House To Vote This Week On First Package Of Harvey Aid

The move could imperil action on funding the government and raising the debt ceiling.
Members of the Texas Army National Guard from El Paso, Texas distribute food and water to flood victims in Orange, Texas,
Members of the Texas Army National Guard from El Paso, Texas distribute food and water to flood victims in Orange, Texas,

WASHINGTON ― House Republican leaders announced on Monday that lawmakers would vote this week on an initial relief package for victims of Hurricane Harvey, potentially removing a key carrot for winning over GOP votes on a deal later this month to raise the U.S. debt ceiling and avert a government shutdown.

The $7.85 billion package includes $7.4 billion earmarked for the Federal Emergency Management Agency’s disaster relief fund. The money would replenish FEMA coffers so that it can continue to respond to Harvey and meet the immediate needs of other crises that may arise. The other $450 million would go to the Small Business Administration’s disaster loan program, designed to help individuals and small businesses begin rebuilding their homes.

While the package almost certainly won’t be the last funding legislation responding to the damage caused by Harvey in southeastern Texas, it could complicate other urgent matters facing Congress.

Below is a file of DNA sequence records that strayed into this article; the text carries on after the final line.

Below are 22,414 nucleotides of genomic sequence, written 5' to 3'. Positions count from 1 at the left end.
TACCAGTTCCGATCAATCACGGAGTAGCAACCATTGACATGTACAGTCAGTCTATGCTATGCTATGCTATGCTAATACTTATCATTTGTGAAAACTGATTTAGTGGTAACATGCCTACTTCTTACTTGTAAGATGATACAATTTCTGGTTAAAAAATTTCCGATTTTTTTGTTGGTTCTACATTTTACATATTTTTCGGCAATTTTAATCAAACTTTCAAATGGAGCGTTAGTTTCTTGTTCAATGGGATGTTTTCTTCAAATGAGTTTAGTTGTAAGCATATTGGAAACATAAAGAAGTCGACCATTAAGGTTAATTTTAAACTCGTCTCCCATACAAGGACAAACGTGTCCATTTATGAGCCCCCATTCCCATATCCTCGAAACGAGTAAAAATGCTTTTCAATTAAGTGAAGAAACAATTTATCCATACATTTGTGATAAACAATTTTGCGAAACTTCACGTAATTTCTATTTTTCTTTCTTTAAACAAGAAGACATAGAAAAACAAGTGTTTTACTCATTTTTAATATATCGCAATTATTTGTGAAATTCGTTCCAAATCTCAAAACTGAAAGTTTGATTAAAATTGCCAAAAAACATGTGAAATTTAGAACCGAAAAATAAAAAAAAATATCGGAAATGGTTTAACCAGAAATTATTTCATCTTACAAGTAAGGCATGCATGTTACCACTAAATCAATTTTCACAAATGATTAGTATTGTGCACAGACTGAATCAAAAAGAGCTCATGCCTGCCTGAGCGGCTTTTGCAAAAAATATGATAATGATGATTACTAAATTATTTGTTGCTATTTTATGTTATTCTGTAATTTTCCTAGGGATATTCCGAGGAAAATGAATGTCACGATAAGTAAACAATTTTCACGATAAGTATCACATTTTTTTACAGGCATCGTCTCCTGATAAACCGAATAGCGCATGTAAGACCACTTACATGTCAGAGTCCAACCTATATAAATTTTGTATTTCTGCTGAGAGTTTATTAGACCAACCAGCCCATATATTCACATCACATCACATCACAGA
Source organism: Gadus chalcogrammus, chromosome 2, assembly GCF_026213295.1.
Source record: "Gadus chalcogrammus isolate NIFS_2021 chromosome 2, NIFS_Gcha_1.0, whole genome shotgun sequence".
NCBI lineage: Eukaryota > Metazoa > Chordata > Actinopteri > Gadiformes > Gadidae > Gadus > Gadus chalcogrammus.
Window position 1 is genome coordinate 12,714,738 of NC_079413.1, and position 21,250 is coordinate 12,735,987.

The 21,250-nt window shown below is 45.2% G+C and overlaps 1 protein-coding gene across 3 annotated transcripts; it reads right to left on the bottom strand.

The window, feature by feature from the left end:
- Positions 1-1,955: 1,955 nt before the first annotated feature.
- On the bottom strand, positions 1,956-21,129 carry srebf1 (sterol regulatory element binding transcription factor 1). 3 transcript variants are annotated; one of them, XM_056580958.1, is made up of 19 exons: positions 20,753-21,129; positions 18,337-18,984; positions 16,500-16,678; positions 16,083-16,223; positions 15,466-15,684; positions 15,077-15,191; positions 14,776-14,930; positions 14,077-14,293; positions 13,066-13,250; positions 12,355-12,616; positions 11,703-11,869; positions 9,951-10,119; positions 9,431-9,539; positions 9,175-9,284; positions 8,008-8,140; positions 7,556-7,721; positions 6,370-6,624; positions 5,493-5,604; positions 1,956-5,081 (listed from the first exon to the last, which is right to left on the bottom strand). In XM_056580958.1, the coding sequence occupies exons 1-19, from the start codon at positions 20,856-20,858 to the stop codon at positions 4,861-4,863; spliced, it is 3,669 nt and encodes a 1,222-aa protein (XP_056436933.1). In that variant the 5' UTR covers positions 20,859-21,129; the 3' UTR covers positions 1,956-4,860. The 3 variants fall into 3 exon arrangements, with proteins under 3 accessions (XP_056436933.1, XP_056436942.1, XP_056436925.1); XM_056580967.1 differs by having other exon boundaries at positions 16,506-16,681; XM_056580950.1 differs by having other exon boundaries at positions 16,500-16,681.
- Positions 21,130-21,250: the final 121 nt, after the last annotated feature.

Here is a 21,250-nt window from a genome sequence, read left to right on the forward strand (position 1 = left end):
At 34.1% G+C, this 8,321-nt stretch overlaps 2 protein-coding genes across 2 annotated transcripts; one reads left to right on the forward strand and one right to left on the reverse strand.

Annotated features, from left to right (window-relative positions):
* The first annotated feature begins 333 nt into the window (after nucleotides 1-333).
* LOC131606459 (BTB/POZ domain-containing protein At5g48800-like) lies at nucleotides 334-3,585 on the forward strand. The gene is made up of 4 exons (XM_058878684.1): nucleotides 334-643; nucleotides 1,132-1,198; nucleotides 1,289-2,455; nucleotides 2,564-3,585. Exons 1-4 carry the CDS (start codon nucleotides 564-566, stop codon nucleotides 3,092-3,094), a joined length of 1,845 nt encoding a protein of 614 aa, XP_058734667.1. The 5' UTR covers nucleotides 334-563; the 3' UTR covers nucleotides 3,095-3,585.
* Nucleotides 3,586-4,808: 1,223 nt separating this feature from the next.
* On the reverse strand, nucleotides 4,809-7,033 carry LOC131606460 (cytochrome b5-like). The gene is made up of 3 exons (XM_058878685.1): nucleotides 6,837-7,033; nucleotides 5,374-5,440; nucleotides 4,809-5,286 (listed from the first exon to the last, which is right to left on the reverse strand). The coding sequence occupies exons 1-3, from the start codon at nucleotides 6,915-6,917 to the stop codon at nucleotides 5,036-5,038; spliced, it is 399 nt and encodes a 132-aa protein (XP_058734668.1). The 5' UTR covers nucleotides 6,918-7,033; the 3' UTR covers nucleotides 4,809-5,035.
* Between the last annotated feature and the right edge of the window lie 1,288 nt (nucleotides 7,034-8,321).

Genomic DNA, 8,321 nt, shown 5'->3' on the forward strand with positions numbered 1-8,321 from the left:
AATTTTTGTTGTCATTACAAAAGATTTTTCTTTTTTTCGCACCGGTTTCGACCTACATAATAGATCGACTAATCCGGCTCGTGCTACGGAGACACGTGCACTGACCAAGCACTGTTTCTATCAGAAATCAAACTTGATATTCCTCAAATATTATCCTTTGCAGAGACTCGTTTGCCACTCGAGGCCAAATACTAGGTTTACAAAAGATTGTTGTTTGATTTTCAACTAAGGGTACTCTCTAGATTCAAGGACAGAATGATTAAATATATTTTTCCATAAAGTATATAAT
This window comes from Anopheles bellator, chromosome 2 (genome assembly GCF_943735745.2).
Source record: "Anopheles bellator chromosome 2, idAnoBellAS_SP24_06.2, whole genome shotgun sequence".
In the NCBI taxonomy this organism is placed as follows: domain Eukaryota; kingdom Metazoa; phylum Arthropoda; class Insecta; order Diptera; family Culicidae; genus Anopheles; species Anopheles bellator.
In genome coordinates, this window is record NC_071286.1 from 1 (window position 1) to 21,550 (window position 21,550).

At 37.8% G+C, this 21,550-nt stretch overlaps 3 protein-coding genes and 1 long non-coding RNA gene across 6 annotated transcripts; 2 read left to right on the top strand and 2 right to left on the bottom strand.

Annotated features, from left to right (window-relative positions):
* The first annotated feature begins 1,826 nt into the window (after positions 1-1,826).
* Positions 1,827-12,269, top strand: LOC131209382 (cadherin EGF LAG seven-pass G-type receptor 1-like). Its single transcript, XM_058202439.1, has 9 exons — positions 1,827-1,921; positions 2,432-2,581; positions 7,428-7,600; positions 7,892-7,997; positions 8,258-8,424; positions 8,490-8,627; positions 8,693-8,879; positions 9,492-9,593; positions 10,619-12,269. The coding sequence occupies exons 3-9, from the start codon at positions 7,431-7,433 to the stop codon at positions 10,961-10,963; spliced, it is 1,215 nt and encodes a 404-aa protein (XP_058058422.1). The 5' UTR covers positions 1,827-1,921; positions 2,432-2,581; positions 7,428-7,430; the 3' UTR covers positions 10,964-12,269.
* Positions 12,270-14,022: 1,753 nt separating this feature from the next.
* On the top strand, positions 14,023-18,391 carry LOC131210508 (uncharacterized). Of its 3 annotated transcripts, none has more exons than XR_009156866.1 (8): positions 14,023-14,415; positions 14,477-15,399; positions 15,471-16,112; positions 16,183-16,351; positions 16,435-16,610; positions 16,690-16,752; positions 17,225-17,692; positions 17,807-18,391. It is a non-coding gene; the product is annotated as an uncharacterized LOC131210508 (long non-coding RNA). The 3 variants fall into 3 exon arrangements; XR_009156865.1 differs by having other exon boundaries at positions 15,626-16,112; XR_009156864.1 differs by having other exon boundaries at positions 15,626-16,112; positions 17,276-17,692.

Government funding runs until Sept. 30, close to the time that the government’s borrowing authority expires. A leading option for congressional leaders has to address both issues in a bill to extend funding until mid-December through a so-called continuing resolution and raise the debt ceiling for some yet-to-be-determined period.

Although such legislation may not naturally be too popular among Republicans ― especially if it doesn’t fund President Donald Trump’s border wall and does fund certain Obamacare payments to win over Democrats ― GOP leaders had believed the inclusion of Harvey aid could be enough to get many of their party members to support the bill.

A second round of disaster relief ― tightly focused to the specific needs of southeastern Texas ― still could be part of a continuing resolution/debt ceiling measure. But there’s also the chance that acting this week of partial Harvey-related aid will remove some of the motivation for conservatives to grudgingly back a spending/debt ceiling deal.

The conservatives could more reasonably argue that they showed their support for Harvey aid at the beginning of the month, but that they do not back raising the debt ceiling without structural spending reforms or funding the government if Trump doesn’t get money to build his wall.

In August, Trump told a rally in Phoenix that he was getting funding for that wall even “if we have to close down our government.” That sort of condition could be a real problem for GOP leaders, as Democrats seem to have no intention of giving in to Trump’s demands and are reasonably confident that the public would blame Republicans for a shutdown.

Again, GOP leaders may still intend to attach a larger Harvey aid package in the final version of a continuing resolution/debt ceiling bill. They can still argue that Harvey aid is a key win for Congress, and that voting ‘no’ would come with the political backlash of ignoring a devastated community.

But letting lawmakers vote on the initial Harvey aid package first, tempering any immediate criticism that they’re heartless, could prove to be a political misstep, even as the GOP leaders try to do the right thing.